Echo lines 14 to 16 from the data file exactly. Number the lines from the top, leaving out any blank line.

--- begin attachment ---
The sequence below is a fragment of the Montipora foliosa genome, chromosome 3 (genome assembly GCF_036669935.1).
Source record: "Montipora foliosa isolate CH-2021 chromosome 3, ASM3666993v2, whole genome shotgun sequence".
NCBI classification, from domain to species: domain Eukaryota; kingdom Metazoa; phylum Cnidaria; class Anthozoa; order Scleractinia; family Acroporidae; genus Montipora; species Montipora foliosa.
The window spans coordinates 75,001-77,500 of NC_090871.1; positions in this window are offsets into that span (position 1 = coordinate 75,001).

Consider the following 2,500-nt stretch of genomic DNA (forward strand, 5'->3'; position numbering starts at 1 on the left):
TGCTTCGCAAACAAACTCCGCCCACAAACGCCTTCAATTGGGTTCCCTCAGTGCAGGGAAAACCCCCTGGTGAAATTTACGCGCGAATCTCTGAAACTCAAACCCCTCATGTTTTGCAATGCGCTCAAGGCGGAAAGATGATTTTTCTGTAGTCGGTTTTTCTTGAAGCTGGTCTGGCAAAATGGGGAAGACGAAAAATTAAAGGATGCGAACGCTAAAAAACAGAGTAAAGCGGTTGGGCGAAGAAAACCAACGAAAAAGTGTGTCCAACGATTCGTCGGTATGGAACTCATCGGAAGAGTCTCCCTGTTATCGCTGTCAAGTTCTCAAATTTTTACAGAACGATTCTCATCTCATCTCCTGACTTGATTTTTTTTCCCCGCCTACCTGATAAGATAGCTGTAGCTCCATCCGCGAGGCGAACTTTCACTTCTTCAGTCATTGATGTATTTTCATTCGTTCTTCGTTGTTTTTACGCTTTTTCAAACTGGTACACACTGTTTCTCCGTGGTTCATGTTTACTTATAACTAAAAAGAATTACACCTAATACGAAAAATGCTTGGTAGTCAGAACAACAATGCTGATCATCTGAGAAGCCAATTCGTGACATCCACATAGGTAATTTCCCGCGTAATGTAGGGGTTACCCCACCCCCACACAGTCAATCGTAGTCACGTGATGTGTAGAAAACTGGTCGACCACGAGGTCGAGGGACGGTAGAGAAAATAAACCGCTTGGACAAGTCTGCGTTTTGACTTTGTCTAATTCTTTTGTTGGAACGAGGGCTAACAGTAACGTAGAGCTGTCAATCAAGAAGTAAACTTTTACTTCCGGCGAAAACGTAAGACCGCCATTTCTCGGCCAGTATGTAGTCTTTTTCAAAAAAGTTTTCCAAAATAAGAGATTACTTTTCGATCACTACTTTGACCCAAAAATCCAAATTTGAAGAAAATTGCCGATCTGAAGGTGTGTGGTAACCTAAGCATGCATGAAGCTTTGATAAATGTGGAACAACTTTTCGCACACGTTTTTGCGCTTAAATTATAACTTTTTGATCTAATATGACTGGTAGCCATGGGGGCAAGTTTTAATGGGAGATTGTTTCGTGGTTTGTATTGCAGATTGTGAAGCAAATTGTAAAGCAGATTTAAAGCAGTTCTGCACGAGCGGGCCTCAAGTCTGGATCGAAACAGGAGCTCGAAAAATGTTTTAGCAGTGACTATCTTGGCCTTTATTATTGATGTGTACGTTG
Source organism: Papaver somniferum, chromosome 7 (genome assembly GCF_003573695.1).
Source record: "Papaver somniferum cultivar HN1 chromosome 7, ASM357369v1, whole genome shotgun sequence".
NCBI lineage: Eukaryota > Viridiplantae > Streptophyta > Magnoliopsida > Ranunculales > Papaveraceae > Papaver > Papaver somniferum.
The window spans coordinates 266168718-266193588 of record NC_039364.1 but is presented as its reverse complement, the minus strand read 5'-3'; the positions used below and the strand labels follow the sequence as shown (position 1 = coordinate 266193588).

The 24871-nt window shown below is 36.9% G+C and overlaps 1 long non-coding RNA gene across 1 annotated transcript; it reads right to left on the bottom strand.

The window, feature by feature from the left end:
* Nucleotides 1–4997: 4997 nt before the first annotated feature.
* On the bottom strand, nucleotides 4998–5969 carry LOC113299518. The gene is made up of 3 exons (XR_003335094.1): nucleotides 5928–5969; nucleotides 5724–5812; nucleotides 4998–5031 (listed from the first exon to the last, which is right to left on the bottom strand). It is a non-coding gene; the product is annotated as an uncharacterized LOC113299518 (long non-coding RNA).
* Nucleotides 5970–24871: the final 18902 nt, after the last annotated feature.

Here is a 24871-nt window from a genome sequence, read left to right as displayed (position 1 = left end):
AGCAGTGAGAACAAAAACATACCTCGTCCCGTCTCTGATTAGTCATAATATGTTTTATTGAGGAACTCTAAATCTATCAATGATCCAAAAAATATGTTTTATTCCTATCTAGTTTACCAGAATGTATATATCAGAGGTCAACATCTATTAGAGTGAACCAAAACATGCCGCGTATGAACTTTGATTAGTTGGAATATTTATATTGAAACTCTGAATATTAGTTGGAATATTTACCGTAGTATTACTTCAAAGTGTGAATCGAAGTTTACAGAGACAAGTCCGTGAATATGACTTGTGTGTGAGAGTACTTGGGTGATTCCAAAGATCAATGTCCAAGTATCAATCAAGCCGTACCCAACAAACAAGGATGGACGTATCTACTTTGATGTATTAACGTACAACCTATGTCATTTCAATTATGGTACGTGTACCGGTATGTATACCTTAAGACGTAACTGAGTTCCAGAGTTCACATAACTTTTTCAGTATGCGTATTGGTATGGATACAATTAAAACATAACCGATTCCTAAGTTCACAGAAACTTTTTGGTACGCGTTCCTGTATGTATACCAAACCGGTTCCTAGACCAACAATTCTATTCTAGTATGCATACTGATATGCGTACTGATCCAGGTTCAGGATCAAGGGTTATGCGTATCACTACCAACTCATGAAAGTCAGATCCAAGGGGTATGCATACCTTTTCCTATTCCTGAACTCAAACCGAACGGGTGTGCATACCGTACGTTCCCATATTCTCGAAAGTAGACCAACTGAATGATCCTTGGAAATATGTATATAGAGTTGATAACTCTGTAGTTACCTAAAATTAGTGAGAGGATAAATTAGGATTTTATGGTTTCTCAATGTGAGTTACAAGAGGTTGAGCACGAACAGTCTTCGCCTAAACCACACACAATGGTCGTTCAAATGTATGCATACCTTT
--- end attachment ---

* On the bottom strand, nucleotides 4998–5969 carry LOC113299518. The gene is made up of 3 exons (XR_003335094.1): nucleotides 5928–5969; nucleotides 5724–5812; nucleotides 4998–5031 (listed from the first exon to the last, which is right to left on the bottom strand). It is a non-coding gene; the product is annotated as an uncharacterized LOC113299518 (long non-coding RNA).
* Nucleotides 5970–24871: the final 18902 nt, after the last annotated feature.

Here is a 24871-nt window from a genome sequence, read left to right as displayed (position 1 = left end):